Kidneys and osmoregulation teaching resources

Worksheets and lesson ideas to challenge students aged 11 to 16 to think hard about kidneys and osmoregulation (GCSE and Key Stage 3)
Kidneys and osmoregulation teacher brief

Overview: water is lost through sweating, breathing and urine. Kidneys play an important role in regulating the amount of water in the blood and also by excreting urea formed from the breakdown of excess amino acids in the liver. Blood arrives at the kidney under high pressure from the renal artery and is filtered. After filtration has taken place the kidney must then return all glucose, some water and some ions through selective reabsorption. The hormone ADH (anti-diuretic hormone) is released from the pituitary gland in response to low blood water levels and causes more water to be reabsorbed back into the blood from the kidney tubules. Alcohol and caffeine both inhibit ADH production. All blood passes through your kidneys about once every five minutes!

Big idea: organisms are organised on a cellular basis and have a finite life span

Key concept: the kidney filters blood to remove urea and excess water. After filtration the kidney selectively reabsorbs all glucose, some water and ions that are needed by the body. The reabsorption of water is controlled by the hormone ADH.

Linked knowledge: osmosis, diffusion, active transporthomeostasis, circulatory system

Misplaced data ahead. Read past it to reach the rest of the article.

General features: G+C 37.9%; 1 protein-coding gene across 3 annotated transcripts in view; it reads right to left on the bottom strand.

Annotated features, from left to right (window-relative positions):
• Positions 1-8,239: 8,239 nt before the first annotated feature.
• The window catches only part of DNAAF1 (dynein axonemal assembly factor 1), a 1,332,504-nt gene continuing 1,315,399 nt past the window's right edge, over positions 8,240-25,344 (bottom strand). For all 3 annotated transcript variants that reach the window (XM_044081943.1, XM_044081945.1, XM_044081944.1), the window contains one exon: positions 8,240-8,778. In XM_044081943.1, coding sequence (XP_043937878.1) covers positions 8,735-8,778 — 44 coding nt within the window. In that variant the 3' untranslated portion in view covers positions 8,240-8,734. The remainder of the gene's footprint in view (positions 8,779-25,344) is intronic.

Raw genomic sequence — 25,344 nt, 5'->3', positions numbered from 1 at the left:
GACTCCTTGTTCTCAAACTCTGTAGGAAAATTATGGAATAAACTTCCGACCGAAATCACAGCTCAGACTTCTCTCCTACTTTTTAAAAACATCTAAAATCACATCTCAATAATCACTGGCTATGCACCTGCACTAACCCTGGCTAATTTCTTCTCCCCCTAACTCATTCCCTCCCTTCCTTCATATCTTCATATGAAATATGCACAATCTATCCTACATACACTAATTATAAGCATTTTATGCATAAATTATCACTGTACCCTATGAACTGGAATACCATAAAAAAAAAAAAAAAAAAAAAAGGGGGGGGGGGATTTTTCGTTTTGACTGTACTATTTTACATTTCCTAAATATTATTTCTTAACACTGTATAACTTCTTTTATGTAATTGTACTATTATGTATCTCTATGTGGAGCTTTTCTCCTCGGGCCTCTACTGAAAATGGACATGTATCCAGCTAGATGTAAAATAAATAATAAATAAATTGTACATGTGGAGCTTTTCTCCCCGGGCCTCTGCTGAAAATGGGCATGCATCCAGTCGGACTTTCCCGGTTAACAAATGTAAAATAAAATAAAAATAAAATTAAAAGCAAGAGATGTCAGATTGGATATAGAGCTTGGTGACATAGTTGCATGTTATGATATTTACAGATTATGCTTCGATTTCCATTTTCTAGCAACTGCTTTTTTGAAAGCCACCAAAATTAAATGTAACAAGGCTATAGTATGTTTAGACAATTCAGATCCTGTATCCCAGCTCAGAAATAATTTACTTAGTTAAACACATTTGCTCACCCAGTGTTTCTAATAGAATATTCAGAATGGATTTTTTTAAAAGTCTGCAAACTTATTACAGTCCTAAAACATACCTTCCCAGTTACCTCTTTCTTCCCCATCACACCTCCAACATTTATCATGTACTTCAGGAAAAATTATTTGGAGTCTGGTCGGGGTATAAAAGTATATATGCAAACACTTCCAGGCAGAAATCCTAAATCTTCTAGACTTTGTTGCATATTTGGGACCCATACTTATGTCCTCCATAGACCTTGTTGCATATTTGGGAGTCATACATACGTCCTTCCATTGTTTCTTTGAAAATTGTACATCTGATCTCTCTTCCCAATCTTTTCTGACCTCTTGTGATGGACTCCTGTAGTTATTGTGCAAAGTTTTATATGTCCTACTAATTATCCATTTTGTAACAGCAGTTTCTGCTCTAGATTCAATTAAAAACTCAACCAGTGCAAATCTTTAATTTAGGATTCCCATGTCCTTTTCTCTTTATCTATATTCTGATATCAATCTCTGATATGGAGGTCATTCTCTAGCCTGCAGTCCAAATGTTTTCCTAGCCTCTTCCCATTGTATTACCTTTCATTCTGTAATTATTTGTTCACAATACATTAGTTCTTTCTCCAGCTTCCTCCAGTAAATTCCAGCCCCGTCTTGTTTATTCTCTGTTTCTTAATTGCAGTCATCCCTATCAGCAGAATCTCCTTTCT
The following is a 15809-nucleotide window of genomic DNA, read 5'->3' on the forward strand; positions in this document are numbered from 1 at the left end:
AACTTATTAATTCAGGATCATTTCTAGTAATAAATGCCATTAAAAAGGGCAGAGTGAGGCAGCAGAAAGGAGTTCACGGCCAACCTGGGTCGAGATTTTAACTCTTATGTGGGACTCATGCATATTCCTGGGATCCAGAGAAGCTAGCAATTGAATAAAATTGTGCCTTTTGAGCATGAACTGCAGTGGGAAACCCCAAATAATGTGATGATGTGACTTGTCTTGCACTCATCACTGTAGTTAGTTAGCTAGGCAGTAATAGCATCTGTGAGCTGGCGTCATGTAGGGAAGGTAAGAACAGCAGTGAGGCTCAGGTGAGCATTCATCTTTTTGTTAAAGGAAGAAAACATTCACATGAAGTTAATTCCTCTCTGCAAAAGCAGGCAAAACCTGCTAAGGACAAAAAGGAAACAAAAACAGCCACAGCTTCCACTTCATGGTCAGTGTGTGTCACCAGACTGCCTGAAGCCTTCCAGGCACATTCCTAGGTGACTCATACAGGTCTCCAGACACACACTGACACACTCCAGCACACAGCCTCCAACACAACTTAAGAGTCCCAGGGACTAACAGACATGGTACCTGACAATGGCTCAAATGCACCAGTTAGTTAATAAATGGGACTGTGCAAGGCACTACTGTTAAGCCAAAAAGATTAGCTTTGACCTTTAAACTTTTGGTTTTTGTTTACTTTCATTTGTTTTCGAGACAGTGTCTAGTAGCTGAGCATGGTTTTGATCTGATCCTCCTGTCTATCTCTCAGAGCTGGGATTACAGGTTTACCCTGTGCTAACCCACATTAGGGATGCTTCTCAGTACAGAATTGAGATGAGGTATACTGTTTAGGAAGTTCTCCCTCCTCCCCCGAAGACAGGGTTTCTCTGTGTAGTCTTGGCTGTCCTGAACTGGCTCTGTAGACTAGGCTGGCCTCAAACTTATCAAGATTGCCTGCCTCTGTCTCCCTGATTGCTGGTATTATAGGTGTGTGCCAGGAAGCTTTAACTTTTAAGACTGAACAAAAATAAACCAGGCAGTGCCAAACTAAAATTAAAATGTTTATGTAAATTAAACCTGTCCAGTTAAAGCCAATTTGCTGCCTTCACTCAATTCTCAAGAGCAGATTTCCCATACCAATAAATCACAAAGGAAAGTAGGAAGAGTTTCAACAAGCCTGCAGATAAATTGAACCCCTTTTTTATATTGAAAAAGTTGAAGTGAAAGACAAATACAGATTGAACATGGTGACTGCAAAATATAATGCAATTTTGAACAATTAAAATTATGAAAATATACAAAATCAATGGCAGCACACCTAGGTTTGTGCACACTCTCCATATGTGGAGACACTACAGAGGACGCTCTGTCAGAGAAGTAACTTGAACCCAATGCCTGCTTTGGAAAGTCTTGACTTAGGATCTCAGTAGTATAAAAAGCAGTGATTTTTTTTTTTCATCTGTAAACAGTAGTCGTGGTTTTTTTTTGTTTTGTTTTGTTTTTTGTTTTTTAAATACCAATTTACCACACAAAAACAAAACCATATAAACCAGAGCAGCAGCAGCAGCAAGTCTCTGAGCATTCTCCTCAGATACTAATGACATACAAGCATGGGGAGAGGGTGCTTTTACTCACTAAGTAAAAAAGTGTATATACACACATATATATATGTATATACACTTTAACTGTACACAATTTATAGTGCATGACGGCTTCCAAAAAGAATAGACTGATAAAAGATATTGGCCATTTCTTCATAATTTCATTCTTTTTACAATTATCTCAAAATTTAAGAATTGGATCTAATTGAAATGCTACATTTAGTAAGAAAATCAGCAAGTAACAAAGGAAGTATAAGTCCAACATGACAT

Misconception [scientific idea]: there is one large nephron in the kidney [there are approximately one million small nephrons in each kidney]; urine and faeces are analogous [faeces is waste that has not been absorbed into the blood, urine is produced by material that has been absorbed into the blood but then excrete].

Teaching resources

Where to start?

Start by getting students to identify the location of their kidneys. They are a pair of bean-shaped organs on either side of your spine, below your ribs and behind your belly. Take a kidney and show students the three main areas: cortex, medulla and pelvis.

Transport teaching resources

To understand kidney function, students will need to be confident with osmosis, active transport and diffusion.

Modelling what happens to substances at the kidney

GCSE activity modelling what happens to substances at the kidney. This activity uses a model to help students understand the function of the kidney. Use this activity after students have been introduced to the concepts of ultrafiltration and selective reabsorption. The model provides an opportunity to really explore and advance understanding. This activity was contributed by Nicola Griffiths (@MrsNicolaG ). (PDF)

The journey of a water molecule through the body 

Activity to describe the journey of a water molecule from the mouth to the urinal. They must sketch, label and annotate each major organ involved. Print off slide 2 in A3 and get students to work in pairs or individually. This activity should only be done when students have been introduced to the human kidney, circulatory system and digestion. While students are completing the diagram you can walk around the class and provide feedback. Provide students with key terms that are appropriate to use e.g. large intestine, urethra, artery, oesophagus, filter, kidney tubules, renal artery, bladder and ureter. (PDF)

Thinking deeper

  • What problems does low blood pressure present to the kidney?
  • Explain why people lost in the desert can only drink their urine 1-3 times before it is toxic?
  • What kidney and hormonal adaptations would you expect to find in a desert rat? Explain your answer.
  • Alcohol and caffeine inhibit the production of ADH. What effect would this have on a human?

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